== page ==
I have to start this entry by congratulating the older of my two younger sisters, Bridget. My only Saturday back in the UK was a big family celebration at which we toasted to her engagement to her boyfriend (fiancé ) Jim, as well as my homecoming (though that was, quite rightly, secondary).
I’ve never really met Jim’s family before, so it was all quite an odd, jetlagged experience (added to by the fact that last time I lived in Britain for any sustained length of time they’d only just started dating), but a good time none the less. I’m hoping they’ll provide me with a date for the ceremony sometime soon so I can avoid a long flight home for my Usher’s duties! (Hint, hint guys!)
I’d forgotten how amazing my mum’s cooking is. I know everyone thinks there own mothers’ cooking is something spectacular, but I really don’t think anyone is exaggerating when they say she should enter Master chef. I’m sure my mum would make an excellent minor celebrity. Maybe she could use the fame to open a restaurant or create a best selling range of cookbooks.
Salisbury is exactly as I remember it. The changes are so insignificant it makes you wonder what on earth everyone’s been up to for the last 18 months, but then again it is a traditional city, so I guess I shouldn’t be expecting anything much to change. Things do appear different after so much time away. Seoul gives you the habit of looking up, as in terms of both buildings and mountains it is an extremely tall city. Looking up in Salisbury reveals horrible faux-Mediterranean colours all over the Old George Mall (I’d never noticed that before!), accompanied by fake windows painted with pictures of the cathedral. Awful. Must lose that habit.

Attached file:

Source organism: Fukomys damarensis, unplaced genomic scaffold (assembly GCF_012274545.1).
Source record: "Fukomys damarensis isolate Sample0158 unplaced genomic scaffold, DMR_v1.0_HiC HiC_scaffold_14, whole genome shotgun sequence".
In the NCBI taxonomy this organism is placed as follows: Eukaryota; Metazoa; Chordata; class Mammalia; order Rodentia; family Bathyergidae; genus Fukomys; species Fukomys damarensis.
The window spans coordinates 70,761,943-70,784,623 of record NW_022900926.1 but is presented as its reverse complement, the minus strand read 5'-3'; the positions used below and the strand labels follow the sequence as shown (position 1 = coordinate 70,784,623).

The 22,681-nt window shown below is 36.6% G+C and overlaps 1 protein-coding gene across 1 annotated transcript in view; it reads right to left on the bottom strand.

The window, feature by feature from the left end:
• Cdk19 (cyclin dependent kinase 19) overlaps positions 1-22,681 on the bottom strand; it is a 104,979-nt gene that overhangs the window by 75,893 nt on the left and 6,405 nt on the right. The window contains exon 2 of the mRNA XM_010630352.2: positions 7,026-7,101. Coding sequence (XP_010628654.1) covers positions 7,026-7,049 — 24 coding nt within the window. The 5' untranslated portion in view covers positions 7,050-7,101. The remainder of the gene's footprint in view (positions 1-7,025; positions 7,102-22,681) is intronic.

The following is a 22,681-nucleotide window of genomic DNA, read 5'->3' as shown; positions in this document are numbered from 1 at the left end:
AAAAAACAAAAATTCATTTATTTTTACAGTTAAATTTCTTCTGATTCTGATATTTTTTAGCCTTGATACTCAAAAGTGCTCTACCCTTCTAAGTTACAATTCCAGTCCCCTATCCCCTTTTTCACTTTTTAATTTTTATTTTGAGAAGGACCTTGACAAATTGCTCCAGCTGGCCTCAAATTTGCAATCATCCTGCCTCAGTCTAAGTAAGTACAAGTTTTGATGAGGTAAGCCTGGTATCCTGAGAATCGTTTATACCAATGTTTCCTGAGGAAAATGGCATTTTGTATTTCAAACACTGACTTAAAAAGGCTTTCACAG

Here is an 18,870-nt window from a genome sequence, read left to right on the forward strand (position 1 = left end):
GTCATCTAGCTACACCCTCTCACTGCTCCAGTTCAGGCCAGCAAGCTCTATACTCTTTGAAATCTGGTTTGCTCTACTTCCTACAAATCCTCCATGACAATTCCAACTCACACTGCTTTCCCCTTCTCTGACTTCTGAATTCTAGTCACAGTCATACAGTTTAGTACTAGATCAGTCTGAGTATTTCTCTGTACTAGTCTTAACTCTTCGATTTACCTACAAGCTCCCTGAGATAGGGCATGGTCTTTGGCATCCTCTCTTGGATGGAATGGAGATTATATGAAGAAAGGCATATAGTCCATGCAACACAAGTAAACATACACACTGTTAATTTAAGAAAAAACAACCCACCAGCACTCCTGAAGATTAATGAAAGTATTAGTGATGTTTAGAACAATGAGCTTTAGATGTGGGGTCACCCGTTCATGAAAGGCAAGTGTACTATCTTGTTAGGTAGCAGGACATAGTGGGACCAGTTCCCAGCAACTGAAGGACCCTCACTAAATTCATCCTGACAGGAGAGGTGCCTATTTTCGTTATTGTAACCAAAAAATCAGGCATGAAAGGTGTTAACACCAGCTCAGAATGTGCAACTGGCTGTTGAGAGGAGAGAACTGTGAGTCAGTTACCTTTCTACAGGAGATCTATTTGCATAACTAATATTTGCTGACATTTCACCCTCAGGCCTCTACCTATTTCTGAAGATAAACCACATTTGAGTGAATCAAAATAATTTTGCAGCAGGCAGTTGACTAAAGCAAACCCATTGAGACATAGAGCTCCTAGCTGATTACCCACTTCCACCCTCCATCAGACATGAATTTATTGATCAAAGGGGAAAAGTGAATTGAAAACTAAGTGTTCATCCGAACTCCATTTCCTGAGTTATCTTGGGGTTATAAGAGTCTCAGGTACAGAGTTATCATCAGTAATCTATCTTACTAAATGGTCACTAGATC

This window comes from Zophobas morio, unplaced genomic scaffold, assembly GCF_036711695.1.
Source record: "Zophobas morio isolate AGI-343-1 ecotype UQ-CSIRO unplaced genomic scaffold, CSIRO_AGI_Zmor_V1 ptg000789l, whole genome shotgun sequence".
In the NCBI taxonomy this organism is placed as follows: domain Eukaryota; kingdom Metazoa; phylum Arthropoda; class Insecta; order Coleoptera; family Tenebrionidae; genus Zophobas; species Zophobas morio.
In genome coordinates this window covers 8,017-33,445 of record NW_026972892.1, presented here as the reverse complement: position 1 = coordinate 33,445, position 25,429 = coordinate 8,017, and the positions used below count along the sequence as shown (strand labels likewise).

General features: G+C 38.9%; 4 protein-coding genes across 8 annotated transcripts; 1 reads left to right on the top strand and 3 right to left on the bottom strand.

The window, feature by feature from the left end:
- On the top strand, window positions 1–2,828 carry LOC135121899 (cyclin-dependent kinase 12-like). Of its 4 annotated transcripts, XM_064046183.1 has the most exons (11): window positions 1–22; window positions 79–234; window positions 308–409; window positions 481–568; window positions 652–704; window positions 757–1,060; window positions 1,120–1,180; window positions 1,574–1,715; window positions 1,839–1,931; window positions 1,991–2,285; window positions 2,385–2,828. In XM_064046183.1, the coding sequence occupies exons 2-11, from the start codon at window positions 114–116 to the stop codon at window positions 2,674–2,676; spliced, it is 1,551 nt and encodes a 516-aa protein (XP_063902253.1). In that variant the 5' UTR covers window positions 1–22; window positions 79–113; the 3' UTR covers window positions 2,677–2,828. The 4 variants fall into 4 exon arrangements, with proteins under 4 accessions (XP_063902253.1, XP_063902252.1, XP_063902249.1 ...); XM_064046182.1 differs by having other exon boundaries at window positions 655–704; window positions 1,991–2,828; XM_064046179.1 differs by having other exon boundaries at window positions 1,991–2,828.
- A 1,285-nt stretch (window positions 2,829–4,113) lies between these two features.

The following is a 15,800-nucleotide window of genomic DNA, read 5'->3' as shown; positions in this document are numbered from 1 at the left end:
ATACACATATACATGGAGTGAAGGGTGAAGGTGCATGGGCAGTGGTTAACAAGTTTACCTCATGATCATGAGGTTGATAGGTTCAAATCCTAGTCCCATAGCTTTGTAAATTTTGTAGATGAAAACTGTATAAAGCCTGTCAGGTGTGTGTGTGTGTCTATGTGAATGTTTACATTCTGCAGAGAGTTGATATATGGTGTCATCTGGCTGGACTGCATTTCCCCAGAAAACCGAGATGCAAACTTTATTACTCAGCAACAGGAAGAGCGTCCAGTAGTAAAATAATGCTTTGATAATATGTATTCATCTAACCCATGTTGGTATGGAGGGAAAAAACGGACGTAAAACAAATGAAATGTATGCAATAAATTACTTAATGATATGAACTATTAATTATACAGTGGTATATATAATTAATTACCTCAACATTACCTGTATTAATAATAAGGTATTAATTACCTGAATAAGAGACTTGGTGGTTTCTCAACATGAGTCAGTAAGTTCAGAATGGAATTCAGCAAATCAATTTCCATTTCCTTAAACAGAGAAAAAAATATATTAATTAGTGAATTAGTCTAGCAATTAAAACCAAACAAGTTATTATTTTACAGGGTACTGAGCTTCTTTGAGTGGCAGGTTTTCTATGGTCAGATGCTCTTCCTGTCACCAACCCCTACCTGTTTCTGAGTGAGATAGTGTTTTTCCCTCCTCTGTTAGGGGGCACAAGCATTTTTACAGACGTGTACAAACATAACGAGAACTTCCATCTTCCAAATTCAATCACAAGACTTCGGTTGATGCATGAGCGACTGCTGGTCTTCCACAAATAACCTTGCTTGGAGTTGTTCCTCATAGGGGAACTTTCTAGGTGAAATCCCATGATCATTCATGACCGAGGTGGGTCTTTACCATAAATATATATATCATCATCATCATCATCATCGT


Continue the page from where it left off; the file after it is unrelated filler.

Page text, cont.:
Having nothing to do and no friends left living in suburban Salisbury (frankly, why would they still be there… ), I spent a large part of my week trying to sleep off Korea (though I think a full on recovery is a process that will take far more than a week of relaxation… ) and indulging in hour upon hour of living in the alternative computerised world of ‘Spore’. I’m not in the habit of spending too much time on computer games, that’s something I grew out of years ago, but it has to be said they have developed spectacularly. What used to be a world limited to one – usually quickly dull – subject has now given birth to a game that models the entirely evolutionary process from single celled organisms to domination of the universe, with the added bonus that you get to control it all. Nice. I will have to try very hard not to waste too much time on it. (Though if anyone is so inclined, you can find the info here: http://www.spore.com/ftl).
I did indulge in one last ‘flying visit’, down to Southampton to say hi to Cat. It’s amazing how well the bonds formed in Thailand have lasted, it seems that those two months away three years ago still run so prominently through my life it’s almost silly. Of all the friends I saw in my time back in the UK, most of them I originally met in Thailand. I haven’t been to Southampton in months, and to be honest little’s changed there either. Always good to catch up, though, especially when catch up involves a pub lunch. I’ve missed those.
In other noteworthy news, my mum and baby sister Eleanor made possibly the biggest pumpkin in the history of the world for Halloween. It weighed in at five and a half stone – or half a full-grown man. It’s on the ledge outside out front door, which by the time you read this may well have collapsed under the pressure.
When that constitutes noteworthy news I think it’s fair to say it’s time to move on. My next entry (and this one, in fact) will come from my new home in Dublin.